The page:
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Thread: Which martial art would you recomend for self defense

  1. #16
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    The guy who carried all the time, even in class, routinely made diamond deliveries. The guy with the shotgun had bad friends, the kind who tried to harvest medicinal herbs without asking.

    That said, Wayne lives in a town where, when the kid you're babysitting dies, you don't call 911, you chuck him off the overpass onto the freeway...

  2. #17
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    Default Hey!!!!

    Hey!!!!

    That said, a drug addicted punk-a** who my mom once babysat when he was a cute toddler was thrown in jail for his megamillionth petty crime. He stole from my mom, he stole from the neighbors, he stole from his own family. He told the judge that he couldn't help it. Da drugs and his mean old friends made him do it. So the judge stuck him in jail and ordered him restricted to a rehab clinic. Before the clinic had any room for him, he was put in a prison for mentally unstable convicts and those undergoing mental evaluation per their trial case. His cell mate was that aforementioned crazy guy who threw the baby off the bridge. Imagine having to go to sleep in the same room as that guy. Karma is a b****, man.

    Wayne

  3. #18
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    Quote Originally Posted by wmuromoto View Post
    As kids we used to joke that nothing really beats Gun-a-te.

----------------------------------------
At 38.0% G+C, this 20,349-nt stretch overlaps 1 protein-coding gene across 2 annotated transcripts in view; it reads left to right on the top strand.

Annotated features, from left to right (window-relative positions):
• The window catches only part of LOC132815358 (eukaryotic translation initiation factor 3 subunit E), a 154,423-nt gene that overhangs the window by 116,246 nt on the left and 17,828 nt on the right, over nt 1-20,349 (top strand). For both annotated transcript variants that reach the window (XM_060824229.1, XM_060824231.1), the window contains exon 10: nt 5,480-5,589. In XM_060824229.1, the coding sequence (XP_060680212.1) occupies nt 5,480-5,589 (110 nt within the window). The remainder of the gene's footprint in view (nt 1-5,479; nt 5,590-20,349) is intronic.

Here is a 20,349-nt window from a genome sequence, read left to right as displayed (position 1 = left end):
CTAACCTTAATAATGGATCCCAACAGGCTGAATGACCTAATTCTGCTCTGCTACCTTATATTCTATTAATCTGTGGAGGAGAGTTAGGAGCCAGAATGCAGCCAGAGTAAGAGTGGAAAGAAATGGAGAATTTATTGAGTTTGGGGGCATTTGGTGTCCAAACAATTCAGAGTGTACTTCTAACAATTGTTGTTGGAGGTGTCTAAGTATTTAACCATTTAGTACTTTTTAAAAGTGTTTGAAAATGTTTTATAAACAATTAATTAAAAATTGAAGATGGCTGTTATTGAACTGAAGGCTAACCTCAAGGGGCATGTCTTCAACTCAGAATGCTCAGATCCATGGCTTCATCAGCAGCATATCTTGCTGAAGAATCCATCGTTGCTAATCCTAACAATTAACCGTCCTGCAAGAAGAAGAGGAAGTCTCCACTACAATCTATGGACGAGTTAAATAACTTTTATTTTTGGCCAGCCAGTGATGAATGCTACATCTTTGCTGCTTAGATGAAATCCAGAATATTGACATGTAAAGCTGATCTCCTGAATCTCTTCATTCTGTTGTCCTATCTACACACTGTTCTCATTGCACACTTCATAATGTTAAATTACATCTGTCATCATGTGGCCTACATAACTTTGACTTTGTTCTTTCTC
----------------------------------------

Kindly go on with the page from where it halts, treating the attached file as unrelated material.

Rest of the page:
One of us would take a karate stance. "Kah-rah-te!!!!"
    Another would take a Bruce Lee stance: "I beat you with gung fu! Woo-tah!!!"
    Another would take hanmi, "Aikido! Yah!"

    Then a wise guy would point their index finger at us, thumb straight in the air, other fingers curled into a fist. "Gun-a-te!! Bang! Bang! You guys are all dead!"

    http://www.youtube.com/watch?v=uHdEbRDdMiI


    Wayne Muromoto
    The problem with Gun-a=te is that one will not always have it with them all of the time.

    Like going to or leaving a airport, restaurant, movie, etc. (PER leaving or towards a car),
    Richard Scardina

  4. #19
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    Quote Originally Posted by wmuromoto View Post
    J.C. Penny, Joe, where'd ya train???? Clint Eastwood-town???

    Wayne
    I wonder who was the Good, the Bad, and the Ugly?
    Richard Scardina

  5. #20
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    Default Bad joke made worse...

    All three of 'em left with a Fistfull of Dollars.

    Wayne Muromoto

  6. #21
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    Quote Originally Posted by wmuromoto View Post
    All three of 'em left with a Fistfull of Dollars.

    Wayne Muromoto
    Nope- Only two.
    Richard Scardina

  7. #22
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    I would suggest Krav maga if you are looking purely for self defence
    Bob.


  8. #23
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    Quote Originally Posted by Bob van Tuyn View Post
    I would suggest Krav maga if you are looking purely for self defence
    I think Krav Maga had been mentioned. I wonder if Kajukenbo should be a consideration?
    Richard Scardina

  9. #24
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    In my opinion, for effective self-protection training it is more important to choose an instructor with real street experience, rather than a specific system.

  10. #25
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    Quote Originally Posted by DenCQB View Post